Brains “in concert”: Frontal oscillatory alpha rhythms and empathy in professional musicians

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Abstract

Playing music in ensemble represents a unique human condition/performance where musicians should rely on empathic relationships. Recent theories attribute to frontal Brodmann areas (BAs) 44/45 and 10/11 a neural basis for “emotional” and “cognitive” empathy. We hypothesized that activity of these structures reflects empathy trait in professional musicians playing in ensemble. Simultaneous electroencephalographic (EEG) alpha rhythms (8–12 Hz) were recorded in three saxophone quartets during music performance in ensemble (EXECUTION), video observation of their own performance (OBSERVATION), a control task (CONTROL), and resting state (RESTING). EEG source estimation was performed. Results showed that the higher the empathy quotient test score, the higher the alpha desynchronization in right BA 44/45 during the OBSERVATION referenced to RESTING condition. Empathy trait score and alpha desynchronization were not correlated in other control areas or in EXECUTION/CONTROL conditions. These results suggest that alpha rhythms in BA 44/45 reflect “emotional” empathy in musicians observing own performance.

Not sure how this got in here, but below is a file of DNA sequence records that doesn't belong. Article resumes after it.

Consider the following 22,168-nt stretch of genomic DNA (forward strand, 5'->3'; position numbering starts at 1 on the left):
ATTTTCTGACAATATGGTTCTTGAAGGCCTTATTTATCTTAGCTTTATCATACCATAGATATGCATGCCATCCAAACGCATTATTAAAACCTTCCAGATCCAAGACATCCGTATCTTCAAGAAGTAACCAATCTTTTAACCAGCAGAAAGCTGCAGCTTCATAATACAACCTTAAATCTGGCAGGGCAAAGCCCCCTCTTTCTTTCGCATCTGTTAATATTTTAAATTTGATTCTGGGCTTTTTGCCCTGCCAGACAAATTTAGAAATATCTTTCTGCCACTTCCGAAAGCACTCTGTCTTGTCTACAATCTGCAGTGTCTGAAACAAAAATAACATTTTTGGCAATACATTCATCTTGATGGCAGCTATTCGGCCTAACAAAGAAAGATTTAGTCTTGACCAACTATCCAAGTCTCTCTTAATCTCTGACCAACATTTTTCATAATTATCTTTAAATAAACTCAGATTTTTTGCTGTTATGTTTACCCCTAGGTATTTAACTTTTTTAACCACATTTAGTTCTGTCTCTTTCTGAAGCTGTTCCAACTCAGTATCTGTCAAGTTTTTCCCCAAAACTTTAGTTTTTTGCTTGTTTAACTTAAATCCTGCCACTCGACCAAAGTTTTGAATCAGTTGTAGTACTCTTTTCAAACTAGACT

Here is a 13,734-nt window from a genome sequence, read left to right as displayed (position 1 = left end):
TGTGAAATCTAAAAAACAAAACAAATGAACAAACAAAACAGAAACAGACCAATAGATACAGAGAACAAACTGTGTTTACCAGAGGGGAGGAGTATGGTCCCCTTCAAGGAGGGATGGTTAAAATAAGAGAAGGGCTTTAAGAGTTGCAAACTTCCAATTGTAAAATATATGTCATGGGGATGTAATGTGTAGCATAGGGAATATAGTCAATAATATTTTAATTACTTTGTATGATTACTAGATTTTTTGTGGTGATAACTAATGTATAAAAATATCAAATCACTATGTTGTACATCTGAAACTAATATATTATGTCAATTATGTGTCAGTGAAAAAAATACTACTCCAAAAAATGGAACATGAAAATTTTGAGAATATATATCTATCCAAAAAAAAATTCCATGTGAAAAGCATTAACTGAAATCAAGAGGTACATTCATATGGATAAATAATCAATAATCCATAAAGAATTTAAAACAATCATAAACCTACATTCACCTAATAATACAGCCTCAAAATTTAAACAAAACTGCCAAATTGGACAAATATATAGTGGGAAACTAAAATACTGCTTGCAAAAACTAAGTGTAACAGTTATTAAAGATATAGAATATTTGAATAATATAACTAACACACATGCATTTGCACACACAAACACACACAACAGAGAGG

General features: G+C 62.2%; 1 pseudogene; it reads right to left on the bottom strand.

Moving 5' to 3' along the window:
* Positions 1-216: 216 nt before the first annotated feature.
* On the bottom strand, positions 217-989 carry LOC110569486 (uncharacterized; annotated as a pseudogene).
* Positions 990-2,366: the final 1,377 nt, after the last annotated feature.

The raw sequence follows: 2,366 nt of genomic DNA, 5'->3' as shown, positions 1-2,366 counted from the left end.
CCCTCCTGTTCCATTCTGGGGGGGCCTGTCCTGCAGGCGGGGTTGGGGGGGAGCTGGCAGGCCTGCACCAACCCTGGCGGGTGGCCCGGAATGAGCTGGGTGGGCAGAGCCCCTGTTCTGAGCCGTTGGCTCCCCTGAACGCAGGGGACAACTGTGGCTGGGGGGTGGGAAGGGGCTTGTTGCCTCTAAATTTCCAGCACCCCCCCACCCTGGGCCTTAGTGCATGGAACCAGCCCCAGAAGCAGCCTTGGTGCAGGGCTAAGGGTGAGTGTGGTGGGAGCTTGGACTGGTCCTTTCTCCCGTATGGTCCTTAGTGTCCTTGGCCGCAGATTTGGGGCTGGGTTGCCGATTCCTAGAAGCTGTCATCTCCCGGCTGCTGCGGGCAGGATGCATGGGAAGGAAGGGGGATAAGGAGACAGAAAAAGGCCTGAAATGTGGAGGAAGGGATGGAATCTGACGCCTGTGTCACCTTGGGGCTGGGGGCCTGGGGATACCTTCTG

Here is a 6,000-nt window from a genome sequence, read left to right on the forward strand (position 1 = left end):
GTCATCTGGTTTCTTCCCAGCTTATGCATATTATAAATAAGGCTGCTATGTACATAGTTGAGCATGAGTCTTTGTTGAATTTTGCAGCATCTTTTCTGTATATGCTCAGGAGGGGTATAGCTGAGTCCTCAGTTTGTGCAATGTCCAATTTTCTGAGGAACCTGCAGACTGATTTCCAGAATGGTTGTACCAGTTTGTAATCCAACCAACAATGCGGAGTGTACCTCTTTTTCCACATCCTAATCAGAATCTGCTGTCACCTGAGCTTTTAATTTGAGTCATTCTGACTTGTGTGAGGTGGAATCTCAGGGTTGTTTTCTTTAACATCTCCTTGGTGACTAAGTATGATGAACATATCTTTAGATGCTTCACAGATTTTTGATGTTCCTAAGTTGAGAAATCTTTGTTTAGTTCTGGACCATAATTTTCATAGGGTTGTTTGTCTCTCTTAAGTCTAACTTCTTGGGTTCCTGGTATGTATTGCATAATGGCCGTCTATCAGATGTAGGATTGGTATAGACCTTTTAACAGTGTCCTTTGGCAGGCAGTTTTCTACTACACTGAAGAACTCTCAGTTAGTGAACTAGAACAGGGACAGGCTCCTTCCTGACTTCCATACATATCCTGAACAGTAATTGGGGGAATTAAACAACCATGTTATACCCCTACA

Highlights

□ Playing music in ensemble represents human performance relying on empathic relation. □ BA 44/45 and 10/11 activity could reflect empathy trait of musicians in ensemble. □ Empathy trait score and alpha desynchronization were correlated in right BA 44/45. □ Observing own performance, BA 44/45 alpha rhythm could reflect emotional empathy.

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